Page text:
Irving Howe, Nation
4 February 1950, pp. 110-11
Irving Howe (b. 1920), Professor of English at the City University of New York, author of Sherwood Anderson (1951), William Faulkner (1952) and Politics and the Novel (1957).
In at least one sense George Orwell works within a major strand of English literary tradition. Like Defoe or Dickens before him, he assumes in his writing that there exists a social world external to and decisively impinging on our consciousness. Consequently he examines carefully social relations and status, for once he succeeds in showing ‘what happens’ to his characters within the social world, the reader may be able to surmise what is also happening inside the characters. It need hardly be added that the dominant strategy of modern writing, whether for ontological or internal literary considerations, is quite different from the one Orwell employs.
I make these unoriginal observations merely to indicate why Orwell’s three republished novels, Down and Out in Paris and London1, Burmese Days, and Coming Up for Air, are not likely to receive the kind of reception they should in this country. The general public will not find in them the titillations of his recent political allegories, and serious readers may pass them by as ‘mere journalism’ which does not satisfy the current taste for psychology, myth, or that hazy marsh known as ‘morality. ’ Yet I wish to suggest that Down and Out and Burmese Days are Orwell’s best works of fiction and deserve a larger readership than his more sensational books.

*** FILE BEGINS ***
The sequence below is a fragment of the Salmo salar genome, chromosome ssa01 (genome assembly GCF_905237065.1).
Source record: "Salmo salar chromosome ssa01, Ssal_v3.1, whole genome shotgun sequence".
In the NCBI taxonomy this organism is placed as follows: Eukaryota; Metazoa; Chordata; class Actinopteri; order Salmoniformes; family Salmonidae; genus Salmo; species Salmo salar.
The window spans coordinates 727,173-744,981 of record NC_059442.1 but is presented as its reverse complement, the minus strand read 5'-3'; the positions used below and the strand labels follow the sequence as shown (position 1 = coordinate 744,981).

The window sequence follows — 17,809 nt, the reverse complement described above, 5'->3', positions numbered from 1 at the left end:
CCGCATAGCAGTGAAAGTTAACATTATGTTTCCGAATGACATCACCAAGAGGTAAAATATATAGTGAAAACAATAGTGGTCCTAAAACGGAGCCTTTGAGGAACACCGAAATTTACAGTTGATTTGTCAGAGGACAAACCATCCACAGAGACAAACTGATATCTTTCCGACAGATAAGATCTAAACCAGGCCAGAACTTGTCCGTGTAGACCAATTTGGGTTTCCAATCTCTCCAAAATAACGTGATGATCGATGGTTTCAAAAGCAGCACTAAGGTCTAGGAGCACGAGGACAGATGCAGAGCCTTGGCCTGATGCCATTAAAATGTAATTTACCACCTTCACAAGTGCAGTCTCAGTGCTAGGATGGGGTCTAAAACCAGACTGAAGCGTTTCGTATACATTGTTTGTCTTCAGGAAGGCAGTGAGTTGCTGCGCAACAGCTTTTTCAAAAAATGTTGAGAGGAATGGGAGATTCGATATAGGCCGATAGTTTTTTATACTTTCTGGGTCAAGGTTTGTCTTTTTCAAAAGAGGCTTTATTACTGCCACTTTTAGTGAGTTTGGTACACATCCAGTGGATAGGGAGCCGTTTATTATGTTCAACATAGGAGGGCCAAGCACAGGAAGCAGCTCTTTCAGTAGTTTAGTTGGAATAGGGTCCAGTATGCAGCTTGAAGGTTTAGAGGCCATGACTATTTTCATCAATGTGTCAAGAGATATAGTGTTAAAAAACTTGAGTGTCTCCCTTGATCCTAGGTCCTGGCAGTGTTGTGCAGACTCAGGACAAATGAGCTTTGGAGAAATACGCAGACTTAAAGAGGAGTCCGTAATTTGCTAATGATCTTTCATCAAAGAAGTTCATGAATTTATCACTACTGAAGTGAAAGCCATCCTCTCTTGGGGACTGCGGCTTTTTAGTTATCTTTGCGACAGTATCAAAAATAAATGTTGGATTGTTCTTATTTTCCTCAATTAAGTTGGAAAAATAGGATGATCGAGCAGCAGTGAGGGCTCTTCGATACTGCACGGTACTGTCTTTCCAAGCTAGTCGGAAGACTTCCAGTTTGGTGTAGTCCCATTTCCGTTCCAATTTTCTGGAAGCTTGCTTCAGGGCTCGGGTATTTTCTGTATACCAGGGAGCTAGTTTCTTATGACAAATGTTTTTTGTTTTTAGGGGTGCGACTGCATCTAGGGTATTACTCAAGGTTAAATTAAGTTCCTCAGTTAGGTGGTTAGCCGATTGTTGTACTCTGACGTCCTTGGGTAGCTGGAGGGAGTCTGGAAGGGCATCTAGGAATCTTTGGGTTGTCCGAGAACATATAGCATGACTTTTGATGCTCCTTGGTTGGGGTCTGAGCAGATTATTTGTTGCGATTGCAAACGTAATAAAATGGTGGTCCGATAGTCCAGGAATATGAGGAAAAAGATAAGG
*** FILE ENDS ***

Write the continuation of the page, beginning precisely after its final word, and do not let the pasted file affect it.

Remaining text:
In his attitude Orwell is primarily a journalist, a term which in America is taken as a kind of depreciation, perhaps because we have so few good journalists. But Orwell is a first-rate journalist: he has a large gift for the observation of significant details, he is genuinely curious about people, and he is capable of making those limited generalizations of insight which, while not social theory, often tell us
Down and Out in Paris and London is not a novel.